NASA and ESA’s next Earth Observing science mission aims to better understand sea level rise and how it changes over time, as coastal communities around the world see more and more the affects of the Earth’s global climate warming. The joint U.S.-European Sentinel-6 ‘Michael Freilich’ satellite intends to collect the most accurate data thus far on how climate change is affecting the oceans, with millimeter-scale precision, and is now in the final stretch for launch later this month from Vandenberg AFB, CA.
The spacecraft, named after Dr. Michael Freilich, former director of NASA’s Earth Science Division who was instrumental in advancing ocean observations from space, recently competed final checkouts and has since been encapsulated within the rocket’s bullet-like protective aerodynamic payload fairings. The next step now is to transport the satellite to meet and join its Falcon 9 rocket, slated for launch no sooner than Nov 21 at 9:17 a.m. PST from Space Launch Complex 4E.
The spacecraft is part of Sentinel-6/Jason-CS, a 10-year mission by U.S and European agencies to continue studying rising sea levels across more than 90% of the world’s oceans, and actually consists of two identical satellites launching five years apart, Sentinel 6A (launching in Nov) and Sentinel 6B in 2025. They follow four other joint U.S.-European missions — TOPEX/Poseidon and Jason-1, Ocean Surface Topography/Jason-2, and Jason-3 — that over the past thirty years have documented Earth’s oceans rising by an average of 0.13 inches (3.3 mm) per year, more than twice the rate at the start of the 20th century (source NASA).
“As more and more people move to coastal regions, and coastal megacities continue to develop, the impact of sea level change will be more profound on those societies,” said Craig Donlon, mission project scientist at the European Space Agency.
The mission was set to launch in early Nov, but an on-pad abort during a non-NASA mission in Oct forced NASA and SpaceX to standby on all Falcon 9 launches while an investigation got underway. After completing engine testing and inspections, teams determined that two engines on the Sentinel-6 rocket’s first stage would need to be replaced to ensure optimal performance during launch. Work is now progressing to implement the engine change and all engine hardware replacements will finish next week, says NASA.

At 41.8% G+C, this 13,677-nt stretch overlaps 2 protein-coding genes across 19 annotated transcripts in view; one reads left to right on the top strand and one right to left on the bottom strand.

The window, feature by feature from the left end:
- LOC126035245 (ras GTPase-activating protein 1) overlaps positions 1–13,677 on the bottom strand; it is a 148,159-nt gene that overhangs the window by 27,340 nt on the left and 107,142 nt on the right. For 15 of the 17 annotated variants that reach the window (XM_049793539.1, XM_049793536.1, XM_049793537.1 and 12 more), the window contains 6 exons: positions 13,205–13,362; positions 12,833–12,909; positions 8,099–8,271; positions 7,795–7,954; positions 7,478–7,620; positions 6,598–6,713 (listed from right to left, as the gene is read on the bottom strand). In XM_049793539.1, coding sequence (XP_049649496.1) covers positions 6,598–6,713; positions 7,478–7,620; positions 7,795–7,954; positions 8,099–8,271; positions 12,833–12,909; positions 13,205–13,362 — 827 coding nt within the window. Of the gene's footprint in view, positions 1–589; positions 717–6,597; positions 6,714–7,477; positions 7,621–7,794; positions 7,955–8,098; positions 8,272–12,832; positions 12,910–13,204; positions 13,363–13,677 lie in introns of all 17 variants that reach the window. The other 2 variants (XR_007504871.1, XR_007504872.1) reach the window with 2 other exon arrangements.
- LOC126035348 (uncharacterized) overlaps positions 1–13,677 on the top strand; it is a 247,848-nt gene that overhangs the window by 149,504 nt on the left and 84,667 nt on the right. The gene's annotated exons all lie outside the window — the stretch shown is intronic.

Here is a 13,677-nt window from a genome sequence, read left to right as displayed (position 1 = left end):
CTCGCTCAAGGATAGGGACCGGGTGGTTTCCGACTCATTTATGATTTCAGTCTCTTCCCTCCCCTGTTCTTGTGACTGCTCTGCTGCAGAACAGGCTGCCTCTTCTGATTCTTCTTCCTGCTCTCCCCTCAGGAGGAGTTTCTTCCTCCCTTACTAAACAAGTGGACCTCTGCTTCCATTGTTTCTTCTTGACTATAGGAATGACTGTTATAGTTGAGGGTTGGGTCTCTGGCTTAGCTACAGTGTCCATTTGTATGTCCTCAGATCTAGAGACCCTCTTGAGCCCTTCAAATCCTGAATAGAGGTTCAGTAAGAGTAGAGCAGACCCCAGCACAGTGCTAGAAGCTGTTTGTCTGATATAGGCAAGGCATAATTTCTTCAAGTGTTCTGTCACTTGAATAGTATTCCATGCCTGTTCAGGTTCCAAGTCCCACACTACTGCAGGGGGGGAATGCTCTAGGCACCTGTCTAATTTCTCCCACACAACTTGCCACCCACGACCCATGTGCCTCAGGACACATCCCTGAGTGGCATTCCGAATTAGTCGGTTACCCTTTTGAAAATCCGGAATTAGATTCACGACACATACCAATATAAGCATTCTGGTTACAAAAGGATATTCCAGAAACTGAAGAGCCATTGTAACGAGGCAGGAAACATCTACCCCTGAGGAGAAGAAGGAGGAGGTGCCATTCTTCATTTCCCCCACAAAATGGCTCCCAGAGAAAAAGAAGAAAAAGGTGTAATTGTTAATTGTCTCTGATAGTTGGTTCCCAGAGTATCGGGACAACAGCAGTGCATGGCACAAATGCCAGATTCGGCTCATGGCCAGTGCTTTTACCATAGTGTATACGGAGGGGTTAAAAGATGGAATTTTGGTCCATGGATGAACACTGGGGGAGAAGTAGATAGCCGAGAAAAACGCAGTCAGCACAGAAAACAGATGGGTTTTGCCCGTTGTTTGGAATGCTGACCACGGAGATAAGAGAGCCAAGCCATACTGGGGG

“Some of the long-term datasets climate scientists rely on, like ocean temperature or the height of tides, have gaps or major changes in how data was collected (like before and after satellite records began) that make understanding the long-term climate signal challenging,” says NASA. “Researchers must account for these variations to ensure that their results are truly representative of the phenomena they’re looking at.”
Continuity is key to the dataset’s success, which is why each of the previous satellites all launched into the same orbits, and before the older one was decommissioned. Sentinel 6A for example, will orbit at an altitude of 1,300km (800 miles) and be inclined over the equator, following 30 seconds behind the Jason-3 satellite, which launched in 2016 atop another SpaceX Falcon 9 from Vandenberg. Being inclined to the equator will allow Sentinel-6 to cover 2/3 of the entire planet every 10 days
Scientists will then spend a year cross-calibrating the data collected by Jason-3 and Sentinel 6A, ensuring the continuity of measurements from one mission to the next, and they’ll do the same again once Sentinel 6B launches in 2025.
“This new earth observing satellite will give us the ability to track and understand sea level rise like never before,” says Josh Willis, the missions’s Project Scientist from NASA JPL. “It will extend the record of sea level rise for another decade, past the 30 years we already have, and allow us to see how sea levels are not only rising, but how it’s accelerating.”